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Sunday, May 15, 2011

1908-05-14 Joe Gans W-TKO11 Rudy Unholz [Coliseum, San Francisco, CA, USA]

1908-05-15 The San Francisco Call (San Francisco, CA) (page 12)
Joe Gans Stops "Boer" Unholz Handily in Eleven Rounds
Champion Outfights Clumsy Opponent
A Right to the Jaw Brings Unequal Contest to an End

By R. A. Smyth

The lightweight championship title, which Joe Gans has held for six years, was not menaced when he met Boer Unholz last night in the Coliseum. Gans had Unholz helpless in the eleventh round and Referee Jack Welch stopped the affair, as it was evident that the Boer could not defend himself against the alert boxer who had steadied himself for the final effort.

The fight bore out all that The Call said about it, as in no stage did Unholz have a chance with Gans. He had absolutely no boxing style and the only qualities that carried him as far as he went were his extreme awkwardness and ruggedness. The majority of the boys who take part in the four round bouts here outclass him completely in their knowledge of the game.


Unholz fought with his shoulder held high in order to protect his jaw, and when he crouched down he presented no vulnerable part for the usually unerring blows of the champion. In order to get him to straighten up Gans commenced to play for Unholz' left eye, and this soon seemed as large to the spectators as the famous target of the Mulligan guards. It did not seem possible for Gans to miss it, and it fairly amused the spectators to see the helplessness of the Boer in protecting that point.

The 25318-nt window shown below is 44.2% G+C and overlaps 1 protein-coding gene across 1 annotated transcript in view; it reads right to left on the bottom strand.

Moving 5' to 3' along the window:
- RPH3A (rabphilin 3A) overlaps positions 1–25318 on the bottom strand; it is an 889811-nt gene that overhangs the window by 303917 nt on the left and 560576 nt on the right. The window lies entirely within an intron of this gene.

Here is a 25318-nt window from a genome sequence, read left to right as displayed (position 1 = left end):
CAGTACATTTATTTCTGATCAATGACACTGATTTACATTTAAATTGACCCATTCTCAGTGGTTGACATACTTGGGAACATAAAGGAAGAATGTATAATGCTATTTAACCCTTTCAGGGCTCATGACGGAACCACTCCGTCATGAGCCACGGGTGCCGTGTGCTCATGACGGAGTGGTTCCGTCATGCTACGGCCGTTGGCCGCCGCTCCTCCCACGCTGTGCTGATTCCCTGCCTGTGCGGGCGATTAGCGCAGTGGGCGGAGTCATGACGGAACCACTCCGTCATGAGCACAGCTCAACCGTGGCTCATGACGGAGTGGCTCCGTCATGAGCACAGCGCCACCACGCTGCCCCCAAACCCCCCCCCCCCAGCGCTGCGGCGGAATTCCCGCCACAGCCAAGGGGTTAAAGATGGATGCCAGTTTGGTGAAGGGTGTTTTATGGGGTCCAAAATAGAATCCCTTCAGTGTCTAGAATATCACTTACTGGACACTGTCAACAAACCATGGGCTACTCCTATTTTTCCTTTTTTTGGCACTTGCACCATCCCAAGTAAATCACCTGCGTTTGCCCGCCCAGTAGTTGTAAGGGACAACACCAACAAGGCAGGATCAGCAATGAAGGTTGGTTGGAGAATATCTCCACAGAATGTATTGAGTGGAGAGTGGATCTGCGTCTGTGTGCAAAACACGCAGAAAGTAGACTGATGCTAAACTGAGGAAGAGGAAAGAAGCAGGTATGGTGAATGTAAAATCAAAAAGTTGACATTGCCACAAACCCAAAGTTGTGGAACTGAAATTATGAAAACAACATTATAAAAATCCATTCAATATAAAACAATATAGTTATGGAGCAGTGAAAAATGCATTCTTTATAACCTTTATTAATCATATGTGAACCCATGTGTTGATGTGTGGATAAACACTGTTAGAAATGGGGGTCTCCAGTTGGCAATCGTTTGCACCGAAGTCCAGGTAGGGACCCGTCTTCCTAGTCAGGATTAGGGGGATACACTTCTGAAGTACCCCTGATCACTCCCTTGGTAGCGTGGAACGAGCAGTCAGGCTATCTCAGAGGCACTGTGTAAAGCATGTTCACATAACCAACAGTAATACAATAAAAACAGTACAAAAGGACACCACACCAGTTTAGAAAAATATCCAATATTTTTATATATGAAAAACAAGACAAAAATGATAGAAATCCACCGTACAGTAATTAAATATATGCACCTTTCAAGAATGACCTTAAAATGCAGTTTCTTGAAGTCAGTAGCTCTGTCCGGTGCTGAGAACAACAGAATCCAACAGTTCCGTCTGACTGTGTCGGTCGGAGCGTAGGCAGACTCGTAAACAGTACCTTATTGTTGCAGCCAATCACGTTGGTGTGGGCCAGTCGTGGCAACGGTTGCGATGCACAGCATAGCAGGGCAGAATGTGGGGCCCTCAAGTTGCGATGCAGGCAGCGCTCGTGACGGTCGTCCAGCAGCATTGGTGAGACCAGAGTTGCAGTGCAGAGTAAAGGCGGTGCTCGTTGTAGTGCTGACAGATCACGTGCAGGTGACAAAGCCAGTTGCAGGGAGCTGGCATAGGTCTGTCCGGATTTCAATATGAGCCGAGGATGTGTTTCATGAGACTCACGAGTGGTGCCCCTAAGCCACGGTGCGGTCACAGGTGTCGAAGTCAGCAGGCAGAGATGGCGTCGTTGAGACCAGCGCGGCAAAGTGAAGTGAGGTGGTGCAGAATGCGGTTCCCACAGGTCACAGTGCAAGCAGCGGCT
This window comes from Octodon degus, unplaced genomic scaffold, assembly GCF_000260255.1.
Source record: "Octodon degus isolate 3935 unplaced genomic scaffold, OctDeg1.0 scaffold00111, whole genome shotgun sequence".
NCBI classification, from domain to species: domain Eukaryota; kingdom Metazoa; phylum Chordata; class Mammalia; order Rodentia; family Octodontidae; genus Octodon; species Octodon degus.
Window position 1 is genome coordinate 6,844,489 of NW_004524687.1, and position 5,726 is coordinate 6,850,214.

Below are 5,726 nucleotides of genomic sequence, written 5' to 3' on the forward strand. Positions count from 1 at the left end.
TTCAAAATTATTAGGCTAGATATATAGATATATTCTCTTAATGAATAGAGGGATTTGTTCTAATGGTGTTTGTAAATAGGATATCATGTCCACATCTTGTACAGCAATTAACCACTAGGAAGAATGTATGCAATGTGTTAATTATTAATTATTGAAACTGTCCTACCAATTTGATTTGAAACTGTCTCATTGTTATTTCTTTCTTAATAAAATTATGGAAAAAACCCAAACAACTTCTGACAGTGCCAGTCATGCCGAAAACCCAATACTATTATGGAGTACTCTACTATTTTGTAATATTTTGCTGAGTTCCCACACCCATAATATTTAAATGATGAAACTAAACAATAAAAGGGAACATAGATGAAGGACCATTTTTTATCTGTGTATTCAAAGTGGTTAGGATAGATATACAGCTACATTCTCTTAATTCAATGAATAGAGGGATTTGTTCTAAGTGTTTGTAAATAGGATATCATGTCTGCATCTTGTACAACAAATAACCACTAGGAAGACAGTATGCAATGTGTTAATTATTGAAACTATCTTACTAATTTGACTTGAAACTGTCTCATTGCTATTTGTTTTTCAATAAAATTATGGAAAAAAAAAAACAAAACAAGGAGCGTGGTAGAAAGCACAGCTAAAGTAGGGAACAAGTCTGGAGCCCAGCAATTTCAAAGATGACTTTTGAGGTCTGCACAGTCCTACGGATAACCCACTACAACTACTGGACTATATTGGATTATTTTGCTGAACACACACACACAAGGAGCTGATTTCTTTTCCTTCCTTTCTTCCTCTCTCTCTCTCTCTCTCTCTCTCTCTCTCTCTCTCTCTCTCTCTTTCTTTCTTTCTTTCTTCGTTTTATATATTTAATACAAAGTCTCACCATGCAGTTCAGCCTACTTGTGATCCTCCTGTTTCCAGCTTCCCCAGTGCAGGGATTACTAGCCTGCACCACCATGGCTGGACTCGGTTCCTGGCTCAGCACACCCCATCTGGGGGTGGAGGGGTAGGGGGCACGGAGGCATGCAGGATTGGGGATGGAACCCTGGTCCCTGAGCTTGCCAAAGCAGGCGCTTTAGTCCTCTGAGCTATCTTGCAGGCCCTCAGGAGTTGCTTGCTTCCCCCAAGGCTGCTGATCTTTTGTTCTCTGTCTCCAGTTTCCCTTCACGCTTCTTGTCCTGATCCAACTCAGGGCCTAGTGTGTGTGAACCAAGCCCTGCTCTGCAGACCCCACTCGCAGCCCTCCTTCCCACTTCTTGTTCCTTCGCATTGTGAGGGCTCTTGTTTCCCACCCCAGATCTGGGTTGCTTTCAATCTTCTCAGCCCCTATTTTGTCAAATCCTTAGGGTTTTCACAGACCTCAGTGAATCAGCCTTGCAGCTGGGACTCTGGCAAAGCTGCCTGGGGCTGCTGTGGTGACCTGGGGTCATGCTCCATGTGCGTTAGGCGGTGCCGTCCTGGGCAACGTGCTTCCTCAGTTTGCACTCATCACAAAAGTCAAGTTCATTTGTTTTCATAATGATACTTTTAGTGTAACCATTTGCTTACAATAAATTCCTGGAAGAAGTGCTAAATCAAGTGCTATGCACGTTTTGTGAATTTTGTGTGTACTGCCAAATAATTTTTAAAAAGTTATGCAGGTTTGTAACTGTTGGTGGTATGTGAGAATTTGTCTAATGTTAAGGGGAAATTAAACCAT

Gans had his man pretty thoroughly cut down in the fifth round, and after that it seemed the end would come at any time. There was some theatrical play in the seventh round which the spectators could not understand.

The men were in a clinch and Unholz was trying for the body when Gans pushed his hand aside and shot a left hook to the chin. Unholz staggered back a step and Gans put a right to the ear. Unholz tried to save himself from going down by catching Gans, but failed. He fell to the mat, and Teddy Wolff tossed a towel into the ring, signaling that the defeat of Unholz was acknowledged.


Joe Thomas, Unholz' manager, and the other seconds in the corner did not try to restrain Wolff, but Referee Jack Welch refused to heed the signal and ordered the men to proceed. To the spectators it seemed prearranged in order to save Unholz from being knocked out. The bell saved Unholz in the eighth round from a knockout, as Gans dazed him with a left hook to the jaw.

Again in the tenth round it seemed the end had come. Joe sent his famous right hand to the jaw, his glove not traveling more than four inches. Unholz fell into his arms and then sank to the floor. He showed his appreciation of theatrical effect by crawling on his hands and knees to the side of the ring and lifting himself up by the ropes. He was on his feet at the end of eight seconds and showed by his actions that he had been shamming.

Early in the eleventh round Gans landed a left hook to the jaw and followed this with a hard right to the jaw. Unholz went down dazed and was down some seven seconds. When he stood up he turned his back on Gans, who was standing quietly by, and commenced boxing with an imaginary opponent in his own corner. It seemed too ridiculous to be the true actions of a man in his condition, but Referee Welsh accepted it as genuine rather than take a chance of having a helpless man injured and motioned him to his corner, giving Gans the fight.

Unholz was badly cut about his face, but the $3,000 he received for his share with the $1,000 his manager, Joe Thomas, received will compensate him for his experience with the hard hitting Gans. The latter was fighting for a percentage, and under the peculiar conditions he will receive less for winning than the businesslike Boer will get for losing.

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